By Professor Ian Thomson, Professor of Accounting and Sustainability, Lloyds Banking Group Centre for Responsible Business Centre Director
Department of Accounting, University of Birmingham
We need to recognise that our personal pleasure from an unfairly traded product, such as coffee or chocolate, results in increased poverty for many.
The value of trading fairly is often underestimated, the cost overestimated, and reputational risks of not doing it rarely mentioned or measured. But imagine if your business was ‘ethic-shamed’ for not using the most fair trade options. How resilient is your corporate social responsibility (CSR) strategy when it comes to ‘fairness-audits’ of your procurement practices?
How would you respond to criticism towards your use of non-fair trade products?
- Would ignorance count as a robust enough defence?
- How credible would a ‘costs too much’ defence be?
- Could you survive juxtapositions between your CEO’s salary or dividend payments and pictures showing the existential misery of workers who are at the wrong end of the value chain?
Businesses have to recognise that global markets function through their ignorance towards social injustice and ecological destruction. However, purchasing fair trade products is one of the easiest ways to make a positive impact on those suffering from the inequities associated with global supply chains, but it is sometimes perceived as expensive or poor value for money. We need to recognise that our personal pleasure from an unfairly traded product, such as coffee or chocolate, results in increased poverty for many. Perpetuating avoidable inequity through unfair trade is both irresponsible and unsustainable.
A quick survey of UK supermarkets identified an average fair trade premium of 50p for a 250g packet of ground coffee. This average cost only equates to four minutes work at the UK minimum wage, two minutes work at UK average salary, or 0.6 minutes for the average CEO. If individuals switched to fair trade coffee for a year this would require only two extra hours at minimum wage, or just 18 minutes for a CEO. This small change can increase an impoverished coffee farmer’s average income by 40%. Imagine the improvements that this could make for their lives and the opportunities that would be created for their families and communities.
As well as this, if 100% of the UK switched to fair trade coffee an additional £1bn value could be created for coffee farmers across the globe; a small amount of extra work per year – which equates to less than the time that is spent on social media per day – could make a massive difference. These statistics don’t even cover premium fair trade coffee, which happens to be cheaper than many conventional premium coffee brands. Premium coffee drinkers can save their own money and improve the lives of many.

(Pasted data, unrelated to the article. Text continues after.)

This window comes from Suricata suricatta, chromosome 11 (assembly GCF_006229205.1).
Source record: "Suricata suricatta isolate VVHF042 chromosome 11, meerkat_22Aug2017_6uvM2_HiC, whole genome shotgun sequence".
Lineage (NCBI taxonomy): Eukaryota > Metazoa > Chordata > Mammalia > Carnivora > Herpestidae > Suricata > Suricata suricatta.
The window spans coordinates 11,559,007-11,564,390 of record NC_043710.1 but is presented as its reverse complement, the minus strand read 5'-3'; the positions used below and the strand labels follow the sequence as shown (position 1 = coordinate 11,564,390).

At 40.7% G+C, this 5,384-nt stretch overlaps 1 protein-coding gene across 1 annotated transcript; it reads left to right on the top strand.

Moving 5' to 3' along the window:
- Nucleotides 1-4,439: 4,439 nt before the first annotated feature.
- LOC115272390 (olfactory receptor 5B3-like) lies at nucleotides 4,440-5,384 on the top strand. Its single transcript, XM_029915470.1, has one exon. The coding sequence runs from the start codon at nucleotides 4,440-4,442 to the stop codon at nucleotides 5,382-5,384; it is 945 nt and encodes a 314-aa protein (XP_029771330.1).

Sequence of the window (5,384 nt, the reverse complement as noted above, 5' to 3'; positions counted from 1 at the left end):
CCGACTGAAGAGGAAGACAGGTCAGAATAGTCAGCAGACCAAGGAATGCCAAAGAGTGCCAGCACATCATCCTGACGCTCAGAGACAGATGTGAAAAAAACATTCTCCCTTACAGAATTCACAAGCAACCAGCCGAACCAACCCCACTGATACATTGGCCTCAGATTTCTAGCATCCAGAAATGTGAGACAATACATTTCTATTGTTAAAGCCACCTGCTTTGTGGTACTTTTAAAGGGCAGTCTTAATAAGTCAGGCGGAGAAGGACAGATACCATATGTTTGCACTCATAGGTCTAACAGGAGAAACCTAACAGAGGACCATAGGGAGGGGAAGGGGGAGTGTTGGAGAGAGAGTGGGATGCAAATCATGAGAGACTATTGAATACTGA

Fair trade products do much more than improving revenue distribution across value chains. Trading fairly can make a positive impact on 14 of the UN Sustainable Development Goals (SDGs) (below). The SDGs provide a framework to make the benefits of fair trade more visible and it is difficult to conceive of a single strategy that has such a comprehensive set of positive outcomes.
Fair trade is more than certified consumer brands. Fair trade is a different way of doing business and fair trade logic can be effectively applied in many situations, locally as well as globally. The application of fair trade thinking was observed in the case of a care provider that was forced to regularly employ agency staff. These agency workers were expensive, inappropriately qualified, received less than minimum wage, and were subjected to abuse of their employment rights with little or no training opportunities. Discussions with other care providers in the region revealed similar concerns but felt powerless to do anything individually.
Collectively, they created a fair trade alternative, a not-for-profit agency to enable staff sharing, agency working and collaborative training programmes. This model substantially reduced agency fees, provided greater certainty on working hours, improved working conditions and saw a substantive increase in salary. This is one example of how fair trade logic can create solutions based on collaboration, partnership, future capacity building, social justice, a consideration for human rights, and greater economic equity throughout the value chain.
Fair trade thinking has the potential to transform business relationships and society along a responsible trajectory, creating many win-win scenarios and real change.